Boosting savings and eliminating debt are important steps to take to improve your finances. But that, alone, is not enough to build wealth. We must also focus on ways to generate more income. A great option for this is finding or creating side-hustles—additional ways to make money besides your main source of income.
Most of us think of side hustlers as people who run businesses on the side, in addition to a traditional nine-to-five job. That’s true, but it’s more than that, especially in today’s job market, where freelancing, self-employment and temp work can be pursued as primary careers, not just emergency fall-back options. It’s about thinking of other talents, skills, interests and experience you can use to make money, which may not have value in your main line of work, but could be of value to others, and therefore can be monetized, especially in the age of social media, e-commerce and e-mail marketing and service delivery.
Generating income from multiple sources can help you eliminate debt, build wealth and provide a financial cushion should you be laid off or want to change jobs. It’s the ancient wisdom of not having your eggs all in one basket; having more than one source of income gives you both flexibility and security. Here are some steps you can take to identify your side-hustle potential:
Think of ways you can make money with a skills that you are only partially using, only pursuing as a hobby or not using at all. Sit down, with pen and pad, or your laptop or tablet, and do a real assessment of your skills, abilities, hobbies and passions. Include the skills you use in your main job or profession (as well as things you learned to do earlier in your career that your current position may not require you to do), but go beyond that. What are you good at? What have you excelled at in the past? What do you have a strong interest in learning and doing? What credentials or continuing education courses can you pursue to qualify or certify you to charge for what you know or you can do? Another clue: what are friends and family always asking you to do as a favor to them? Others might pay you to do that!
Once you’ve completed your list, search the terms on the Internet and see what kinds of part-time, consulting, freelance and small businesses come up. These will provide clues to how you can identify side-hustle opportunities for yourself.
Have a clear understanding of your primary employer’s policies on developing businesses, soliciting customers, consulting with clients or providing services, both during business hours and on your own time. Be clear on any potential conflicts of interests and how you will avoid them before you launch your side-hustle. You don’t want to risk your primary salary–and especially health care or other benefits–by putting your main source of income in jeopardy. And unless it’s absolutely necessary, don’t make your side-hustle a topic of conversation at your main job. Even if your employer doesn’t mind, your co-workers may not appreciate it.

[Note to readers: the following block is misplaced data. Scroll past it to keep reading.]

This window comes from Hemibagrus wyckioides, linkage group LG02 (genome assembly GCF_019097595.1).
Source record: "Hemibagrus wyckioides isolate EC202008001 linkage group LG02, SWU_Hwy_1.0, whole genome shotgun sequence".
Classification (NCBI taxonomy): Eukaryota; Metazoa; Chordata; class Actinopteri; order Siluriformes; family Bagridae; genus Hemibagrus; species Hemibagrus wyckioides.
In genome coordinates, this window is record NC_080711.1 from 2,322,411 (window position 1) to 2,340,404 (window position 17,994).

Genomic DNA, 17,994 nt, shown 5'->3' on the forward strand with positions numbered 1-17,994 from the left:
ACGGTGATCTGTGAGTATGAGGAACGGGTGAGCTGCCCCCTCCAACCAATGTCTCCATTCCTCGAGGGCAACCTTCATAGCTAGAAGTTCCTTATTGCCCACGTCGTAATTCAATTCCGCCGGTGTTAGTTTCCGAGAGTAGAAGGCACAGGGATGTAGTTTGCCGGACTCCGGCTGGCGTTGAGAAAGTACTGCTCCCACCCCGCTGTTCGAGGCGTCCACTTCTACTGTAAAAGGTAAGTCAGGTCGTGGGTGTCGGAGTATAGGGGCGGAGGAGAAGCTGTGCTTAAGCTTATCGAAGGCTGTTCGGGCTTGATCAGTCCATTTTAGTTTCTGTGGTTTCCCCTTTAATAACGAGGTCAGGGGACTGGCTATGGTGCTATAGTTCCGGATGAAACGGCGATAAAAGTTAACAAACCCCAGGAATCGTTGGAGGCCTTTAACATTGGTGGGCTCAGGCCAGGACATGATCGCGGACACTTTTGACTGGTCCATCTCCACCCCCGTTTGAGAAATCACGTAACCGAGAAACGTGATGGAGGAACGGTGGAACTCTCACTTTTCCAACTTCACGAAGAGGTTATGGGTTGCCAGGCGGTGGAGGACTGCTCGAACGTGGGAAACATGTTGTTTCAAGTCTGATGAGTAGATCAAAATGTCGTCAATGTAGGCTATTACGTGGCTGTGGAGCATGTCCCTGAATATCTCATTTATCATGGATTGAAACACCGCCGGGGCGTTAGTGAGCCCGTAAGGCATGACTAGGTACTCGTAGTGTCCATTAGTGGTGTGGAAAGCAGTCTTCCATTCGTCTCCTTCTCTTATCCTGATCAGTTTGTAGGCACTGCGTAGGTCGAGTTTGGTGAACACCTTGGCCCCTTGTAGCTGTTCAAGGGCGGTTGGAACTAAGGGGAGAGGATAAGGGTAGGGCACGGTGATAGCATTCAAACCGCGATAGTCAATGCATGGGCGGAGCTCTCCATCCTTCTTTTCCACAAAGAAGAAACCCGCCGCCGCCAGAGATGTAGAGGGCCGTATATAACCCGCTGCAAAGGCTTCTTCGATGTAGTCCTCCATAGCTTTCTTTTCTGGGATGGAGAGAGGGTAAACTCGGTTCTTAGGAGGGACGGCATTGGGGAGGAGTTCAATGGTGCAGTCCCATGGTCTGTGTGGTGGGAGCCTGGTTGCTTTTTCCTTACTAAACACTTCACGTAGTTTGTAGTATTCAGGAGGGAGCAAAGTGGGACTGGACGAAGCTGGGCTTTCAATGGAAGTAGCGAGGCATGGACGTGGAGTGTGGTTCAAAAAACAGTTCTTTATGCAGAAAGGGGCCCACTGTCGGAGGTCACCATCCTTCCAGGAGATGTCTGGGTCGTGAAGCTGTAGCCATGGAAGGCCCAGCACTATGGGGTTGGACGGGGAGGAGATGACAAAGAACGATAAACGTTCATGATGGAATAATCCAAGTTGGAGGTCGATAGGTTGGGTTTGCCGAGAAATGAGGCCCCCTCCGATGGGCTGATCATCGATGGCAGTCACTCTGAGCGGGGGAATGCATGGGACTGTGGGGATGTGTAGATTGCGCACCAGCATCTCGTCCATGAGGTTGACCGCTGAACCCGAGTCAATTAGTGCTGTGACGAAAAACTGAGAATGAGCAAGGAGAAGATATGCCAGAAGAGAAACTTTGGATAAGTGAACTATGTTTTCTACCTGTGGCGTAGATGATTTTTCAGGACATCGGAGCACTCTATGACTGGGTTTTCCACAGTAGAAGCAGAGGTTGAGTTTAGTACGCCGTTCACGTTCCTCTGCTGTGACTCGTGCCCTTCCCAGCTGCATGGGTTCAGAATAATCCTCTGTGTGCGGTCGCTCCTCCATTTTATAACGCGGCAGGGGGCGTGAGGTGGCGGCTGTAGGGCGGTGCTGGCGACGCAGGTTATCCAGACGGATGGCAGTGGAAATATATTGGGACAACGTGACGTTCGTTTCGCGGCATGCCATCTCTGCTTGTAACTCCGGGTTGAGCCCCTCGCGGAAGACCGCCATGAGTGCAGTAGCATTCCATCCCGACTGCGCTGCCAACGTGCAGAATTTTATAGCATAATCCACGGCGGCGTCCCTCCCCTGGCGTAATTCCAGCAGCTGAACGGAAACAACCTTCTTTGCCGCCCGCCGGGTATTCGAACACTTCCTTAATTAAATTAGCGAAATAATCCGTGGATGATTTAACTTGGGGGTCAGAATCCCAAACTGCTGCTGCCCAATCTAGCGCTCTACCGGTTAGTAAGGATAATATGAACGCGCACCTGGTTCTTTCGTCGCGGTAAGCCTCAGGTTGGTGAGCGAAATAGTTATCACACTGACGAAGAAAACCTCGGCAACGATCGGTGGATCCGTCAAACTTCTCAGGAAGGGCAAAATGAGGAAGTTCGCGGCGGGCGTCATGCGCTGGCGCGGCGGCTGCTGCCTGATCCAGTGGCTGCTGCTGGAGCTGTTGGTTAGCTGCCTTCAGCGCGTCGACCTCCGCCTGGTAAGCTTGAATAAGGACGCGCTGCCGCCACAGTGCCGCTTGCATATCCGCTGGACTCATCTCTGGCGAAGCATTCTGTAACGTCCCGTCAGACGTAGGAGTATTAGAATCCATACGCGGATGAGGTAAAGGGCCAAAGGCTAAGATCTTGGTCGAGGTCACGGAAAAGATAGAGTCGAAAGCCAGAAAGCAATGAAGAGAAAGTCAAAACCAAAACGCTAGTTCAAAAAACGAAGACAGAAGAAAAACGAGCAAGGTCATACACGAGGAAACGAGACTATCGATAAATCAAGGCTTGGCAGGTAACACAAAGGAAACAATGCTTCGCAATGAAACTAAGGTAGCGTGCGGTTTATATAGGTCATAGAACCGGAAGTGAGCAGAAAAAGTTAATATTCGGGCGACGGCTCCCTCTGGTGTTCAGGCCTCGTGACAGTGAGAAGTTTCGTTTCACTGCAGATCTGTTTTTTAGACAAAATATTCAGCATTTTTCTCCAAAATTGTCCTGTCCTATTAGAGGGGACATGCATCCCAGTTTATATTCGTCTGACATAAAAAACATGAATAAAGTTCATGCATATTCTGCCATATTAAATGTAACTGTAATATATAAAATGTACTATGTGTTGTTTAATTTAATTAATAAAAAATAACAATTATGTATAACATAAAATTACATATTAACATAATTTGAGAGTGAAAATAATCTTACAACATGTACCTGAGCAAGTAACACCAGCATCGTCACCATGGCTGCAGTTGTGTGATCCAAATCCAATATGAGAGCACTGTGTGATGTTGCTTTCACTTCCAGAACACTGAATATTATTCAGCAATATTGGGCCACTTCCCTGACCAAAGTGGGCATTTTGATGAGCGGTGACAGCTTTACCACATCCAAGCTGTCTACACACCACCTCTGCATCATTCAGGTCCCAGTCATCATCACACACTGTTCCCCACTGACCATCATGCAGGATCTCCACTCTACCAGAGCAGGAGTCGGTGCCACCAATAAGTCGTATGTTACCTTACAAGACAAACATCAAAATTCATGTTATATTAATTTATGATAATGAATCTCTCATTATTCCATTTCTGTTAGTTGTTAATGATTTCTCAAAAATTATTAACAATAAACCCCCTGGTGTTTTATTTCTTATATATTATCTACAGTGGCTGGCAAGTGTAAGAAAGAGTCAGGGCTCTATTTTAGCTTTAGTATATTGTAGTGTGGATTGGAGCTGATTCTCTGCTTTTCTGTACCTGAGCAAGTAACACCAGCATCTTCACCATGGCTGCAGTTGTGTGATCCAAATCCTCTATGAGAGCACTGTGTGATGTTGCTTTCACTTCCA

Make a serious commitment to time management. Make sure you set realistic goals for all the demands on your time from your primary job, your side-hustles, as well as the demands of family or other obligations. You don’t want your performance to be called into question at your main job, nor do you want to limit the money-making potential of your side-hustle by giving less than your best effort. Work-life balance is an even bigger challenge, and therefore must be a bigger priority, for side-hustlers than it is for people focused on a single job or business.
Don’t forget the IRS. Keep documentation of all income from your side hustles, as well as related expenses, organized and accessible. Otherwise, you could face a real nightmare when it’s time to file taxes. You could also miss out on significant tax deductions for expenses related to your side-hustle work. For example, you may be able to dedicate a specific room in your house exclusively for a home-based business, which might qualify you for a deduction. Your best bet: sit down with a tax professional, and ideally, a financial planner, to get help with understanding tax obligations as well as what deductions you may be eligible for and what you have to do to qualify for them. After all, there’s no point in generating additional income if you’re so disorganized that you end up giving it all up to the IRS in missed deductions, fees and penalties.